Characterization and Monitoring of Groundwater
As a nation, efforts to monitor and characterize ground water resources with regard to quantity and quality have been sporadic and, while successful in some local jurisdictions and watersheds, largely inadequate. We need to collect more reliable, consistent, and comprehensive data that will sufficiently characterize ground water quality and quantity in order to support critical water resource use, protection, and management decisions. This should be done through a coordinated (federal, state, and local) national data collection and monitoring program that gives decision makers the ability to identify such critical information as:Baseline ambient ground water quality.
- Where and how ground water quality is being degraded.
- Location of ground water recharge areas.
- Patterns of ground water withdrawal and recharge within identified watersheds (to sustainably allocate resources and maintain healthy ecosystems).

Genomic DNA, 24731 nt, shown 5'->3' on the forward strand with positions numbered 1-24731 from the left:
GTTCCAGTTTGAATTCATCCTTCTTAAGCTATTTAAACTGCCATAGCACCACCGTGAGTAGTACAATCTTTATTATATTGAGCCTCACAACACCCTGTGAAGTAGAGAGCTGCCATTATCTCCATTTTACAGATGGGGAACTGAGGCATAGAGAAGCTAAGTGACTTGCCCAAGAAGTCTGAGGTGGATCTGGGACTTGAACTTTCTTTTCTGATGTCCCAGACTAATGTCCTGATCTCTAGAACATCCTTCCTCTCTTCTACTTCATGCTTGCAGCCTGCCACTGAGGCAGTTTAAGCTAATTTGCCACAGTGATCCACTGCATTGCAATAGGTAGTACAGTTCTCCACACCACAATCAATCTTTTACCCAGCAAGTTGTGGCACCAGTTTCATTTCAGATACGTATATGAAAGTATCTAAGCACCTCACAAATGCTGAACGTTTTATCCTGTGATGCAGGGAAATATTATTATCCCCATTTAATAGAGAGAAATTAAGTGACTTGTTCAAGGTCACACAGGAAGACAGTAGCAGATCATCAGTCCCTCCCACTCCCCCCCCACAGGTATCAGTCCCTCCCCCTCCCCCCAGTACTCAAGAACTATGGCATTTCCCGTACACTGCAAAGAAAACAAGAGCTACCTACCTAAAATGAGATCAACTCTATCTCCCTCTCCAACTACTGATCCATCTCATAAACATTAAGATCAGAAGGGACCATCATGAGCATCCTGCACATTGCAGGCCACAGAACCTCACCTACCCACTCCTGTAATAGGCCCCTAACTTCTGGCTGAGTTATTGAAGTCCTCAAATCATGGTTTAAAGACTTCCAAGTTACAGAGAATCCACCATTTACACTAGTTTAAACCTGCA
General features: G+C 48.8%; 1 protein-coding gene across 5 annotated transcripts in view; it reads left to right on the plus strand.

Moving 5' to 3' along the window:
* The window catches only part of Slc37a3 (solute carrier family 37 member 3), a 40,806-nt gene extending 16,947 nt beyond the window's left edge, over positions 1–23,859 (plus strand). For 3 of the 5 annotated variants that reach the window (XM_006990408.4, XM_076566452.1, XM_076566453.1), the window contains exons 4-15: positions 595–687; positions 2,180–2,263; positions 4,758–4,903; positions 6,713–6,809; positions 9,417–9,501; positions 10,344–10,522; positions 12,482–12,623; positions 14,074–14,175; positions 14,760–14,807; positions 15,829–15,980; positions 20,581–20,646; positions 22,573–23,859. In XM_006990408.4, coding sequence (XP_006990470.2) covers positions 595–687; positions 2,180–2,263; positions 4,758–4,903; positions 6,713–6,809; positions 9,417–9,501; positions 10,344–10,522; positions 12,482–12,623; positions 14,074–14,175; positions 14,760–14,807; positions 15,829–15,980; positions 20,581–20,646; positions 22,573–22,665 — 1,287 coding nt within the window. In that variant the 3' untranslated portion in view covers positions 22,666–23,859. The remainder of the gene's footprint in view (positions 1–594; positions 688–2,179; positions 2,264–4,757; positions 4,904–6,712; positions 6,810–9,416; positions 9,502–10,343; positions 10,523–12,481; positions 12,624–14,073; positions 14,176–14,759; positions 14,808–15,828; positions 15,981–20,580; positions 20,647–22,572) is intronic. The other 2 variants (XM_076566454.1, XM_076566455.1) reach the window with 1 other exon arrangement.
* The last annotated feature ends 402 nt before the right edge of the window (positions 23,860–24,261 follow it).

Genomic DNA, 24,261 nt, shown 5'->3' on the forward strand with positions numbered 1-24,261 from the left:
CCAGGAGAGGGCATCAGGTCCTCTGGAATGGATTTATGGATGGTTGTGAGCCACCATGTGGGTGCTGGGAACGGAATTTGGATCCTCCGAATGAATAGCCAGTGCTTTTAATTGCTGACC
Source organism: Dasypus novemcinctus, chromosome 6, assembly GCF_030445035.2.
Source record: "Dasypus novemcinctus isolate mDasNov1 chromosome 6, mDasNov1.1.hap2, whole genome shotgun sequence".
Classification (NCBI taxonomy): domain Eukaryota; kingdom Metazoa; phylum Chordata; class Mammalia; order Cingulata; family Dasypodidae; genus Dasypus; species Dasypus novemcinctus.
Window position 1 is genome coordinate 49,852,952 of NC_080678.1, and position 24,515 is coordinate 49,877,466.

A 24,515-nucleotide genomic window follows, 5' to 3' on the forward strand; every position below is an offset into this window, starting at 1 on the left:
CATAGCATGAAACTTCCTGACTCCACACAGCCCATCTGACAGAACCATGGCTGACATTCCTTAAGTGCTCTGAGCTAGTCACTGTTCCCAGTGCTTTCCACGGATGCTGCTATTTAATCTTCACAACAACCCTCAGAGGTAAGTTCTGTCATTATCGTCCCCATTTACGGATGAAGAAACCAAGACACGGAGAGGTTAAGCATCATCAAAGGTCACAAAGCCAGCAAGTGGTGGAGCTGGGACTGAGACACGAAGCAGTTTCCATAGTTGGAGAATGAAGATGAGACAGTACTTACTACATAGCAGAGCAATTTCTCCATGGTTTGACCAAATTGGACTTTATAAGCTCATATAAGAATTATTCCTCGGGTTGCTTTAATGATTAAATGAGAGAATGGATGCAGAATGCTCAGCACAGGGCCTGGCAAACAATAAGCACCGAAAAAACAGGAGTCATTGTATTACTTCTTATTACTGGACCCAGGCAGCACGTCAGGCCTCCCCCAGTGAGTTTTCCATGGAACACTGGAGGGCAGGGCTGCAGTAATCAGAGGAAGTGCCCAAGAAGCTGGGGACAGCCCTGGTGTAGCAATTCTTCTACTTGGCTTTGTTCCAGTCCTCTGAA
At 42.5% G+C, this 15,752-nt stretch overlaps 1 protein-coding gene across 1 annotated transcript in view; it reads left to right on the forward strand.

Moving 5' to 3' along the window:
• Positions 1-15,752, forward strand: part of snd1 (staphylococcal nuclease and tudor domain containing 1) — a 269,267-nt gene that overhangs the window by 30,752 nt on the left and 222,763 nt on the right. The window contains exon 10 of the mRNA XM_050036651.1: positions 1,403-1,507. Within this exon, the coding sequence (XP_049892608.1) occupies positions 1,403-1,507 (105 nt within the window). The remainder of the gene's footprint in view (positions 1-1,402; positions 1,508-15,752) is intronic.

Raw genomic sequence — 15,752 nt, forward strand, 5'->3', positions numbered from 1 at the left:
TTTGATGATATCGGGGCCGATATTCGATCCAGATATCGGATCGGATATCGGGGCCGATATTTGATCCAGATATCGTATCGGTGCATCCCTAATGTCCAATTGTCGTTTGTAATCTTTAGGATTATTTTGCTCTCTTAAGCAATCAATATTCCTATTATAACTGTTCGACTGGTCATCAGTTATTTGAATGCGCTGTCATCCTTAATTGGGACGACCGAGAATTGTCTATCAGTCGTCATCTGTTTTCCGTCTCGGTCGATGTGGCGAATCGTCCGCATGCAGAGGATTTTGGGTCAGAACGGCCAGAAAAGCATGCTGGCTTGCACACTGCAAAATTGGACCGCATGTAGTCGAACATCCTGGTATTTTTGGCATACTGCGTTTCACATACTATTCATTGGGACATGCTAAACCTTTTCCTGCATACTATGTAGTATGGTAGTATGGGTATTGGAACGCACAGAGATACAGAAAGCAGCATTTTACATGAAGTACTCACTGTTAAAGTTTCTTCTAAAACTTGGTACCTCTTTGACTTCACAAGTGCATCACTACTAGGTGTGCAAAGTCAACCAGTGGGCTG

- Ground water contribution to stream baseflows and areas of ground water/surface water interaction.
- Relationship and significance of ground water quantity and quality to the maintenance of healthy rivers, lakes, streams, wildlife habitats, and fisheries within given hydrogeologic settings.
Why ground water characterization and monitoring matters...
While we have made strides in understanding how ground water/surface water systems work, our ability to characterize how our human activities affect the many natural processes and interactions inherent to specific systems has been constrained. This is primarily due to the lack of long-term sustained support and funding for ground water quality and quantity data collection, analysis, research and development trends, and information dissemination.
From the Ground Water Report to the Nation